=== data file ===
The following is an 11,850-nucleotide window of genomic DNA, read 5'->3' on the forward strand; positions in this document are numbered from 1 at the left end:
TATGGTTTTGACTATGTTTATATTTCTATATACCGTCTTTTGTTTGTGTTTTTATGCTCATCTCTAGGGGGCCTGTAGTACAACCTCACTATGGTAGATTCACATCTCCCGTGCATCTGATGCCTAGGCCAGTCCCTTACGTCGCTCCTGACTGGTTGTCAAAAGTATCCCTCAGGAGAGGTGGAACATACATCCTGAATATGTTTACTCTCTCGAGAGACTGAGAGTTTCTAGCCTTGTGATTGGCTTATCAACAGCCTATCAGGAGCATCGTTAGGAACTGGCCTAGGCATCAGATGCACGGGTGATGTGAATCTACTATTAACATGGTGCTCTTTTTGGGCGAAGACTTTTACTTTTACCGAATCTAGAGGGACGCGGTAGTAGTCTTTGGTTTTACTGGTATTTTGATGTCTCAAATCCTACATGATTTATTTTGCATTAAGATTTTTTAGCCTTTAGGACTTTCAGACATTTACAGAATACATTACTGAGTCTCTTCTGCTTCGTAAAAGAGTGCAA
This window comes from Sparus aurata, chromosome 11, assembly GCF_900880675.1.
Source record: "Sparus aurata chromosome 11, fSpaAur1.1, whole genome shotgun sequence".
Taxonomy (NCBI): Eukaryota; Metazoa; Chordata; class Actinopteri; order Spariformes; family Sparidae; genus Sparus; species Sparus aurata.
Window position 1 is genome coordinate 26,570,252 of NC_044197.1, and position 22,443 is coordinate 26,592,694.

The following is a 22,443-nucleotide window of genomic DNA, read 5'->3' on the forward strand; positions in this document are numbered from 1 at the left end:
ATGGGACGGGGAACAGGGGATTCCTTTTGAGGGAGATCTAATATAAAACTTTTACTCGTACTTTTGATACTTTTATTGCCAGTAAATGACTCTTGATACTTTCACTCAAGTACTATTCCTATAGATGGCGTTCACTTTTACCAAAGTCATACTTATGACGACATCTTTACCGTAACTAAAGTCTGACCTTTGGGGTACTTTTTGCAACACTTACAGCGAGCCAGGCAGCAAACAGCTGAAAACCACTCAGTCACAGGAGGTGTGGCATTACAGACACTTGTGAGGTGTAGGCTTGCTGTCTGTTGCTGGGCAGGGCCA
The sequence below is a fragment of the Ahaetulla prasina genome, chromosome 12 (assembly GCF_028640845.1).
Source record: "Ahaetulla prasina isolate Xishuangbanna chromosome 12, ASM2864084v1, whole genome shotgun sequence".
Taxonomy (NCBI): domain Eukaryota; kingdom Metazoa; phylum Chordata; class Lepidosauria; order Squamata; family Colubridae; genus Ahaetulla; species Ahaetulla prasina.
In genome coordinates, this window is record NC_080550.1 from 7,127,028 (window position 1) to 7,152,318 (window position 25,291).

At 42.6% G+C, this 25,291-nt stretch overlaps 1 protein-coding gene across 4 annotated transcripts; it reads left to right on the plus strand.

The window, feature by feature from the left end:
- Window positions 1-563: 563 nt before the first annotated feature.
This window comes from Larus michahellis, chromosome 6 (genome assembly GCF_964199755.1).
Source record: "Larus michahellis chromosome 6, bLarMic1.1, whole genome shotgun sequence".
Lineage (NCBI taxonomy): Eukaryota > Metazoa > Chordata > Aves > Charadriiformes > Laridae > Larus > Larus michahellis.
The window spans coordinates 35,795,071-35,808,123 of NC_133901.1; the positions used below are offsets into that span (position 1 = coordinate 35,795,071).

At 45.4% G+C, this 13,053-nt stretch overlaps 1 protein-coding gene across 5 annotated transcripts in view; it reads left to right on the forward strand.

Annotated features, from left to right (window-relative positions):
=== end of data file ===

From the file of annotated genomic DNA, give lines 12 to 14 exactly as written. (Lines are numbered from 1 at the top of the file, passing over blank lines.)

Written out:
In genome coordinates, this window is record NC_080550.1 from 7,127,028 (window position 1) to 7,152,318 (window position 25,291).

At 42.6% G+C, this 25,291-nt stretch overlaps 1 protein-coding gene across 4 annotated transcripts; it reads left to right on the plus strand.

The window, feature by feature from the left end: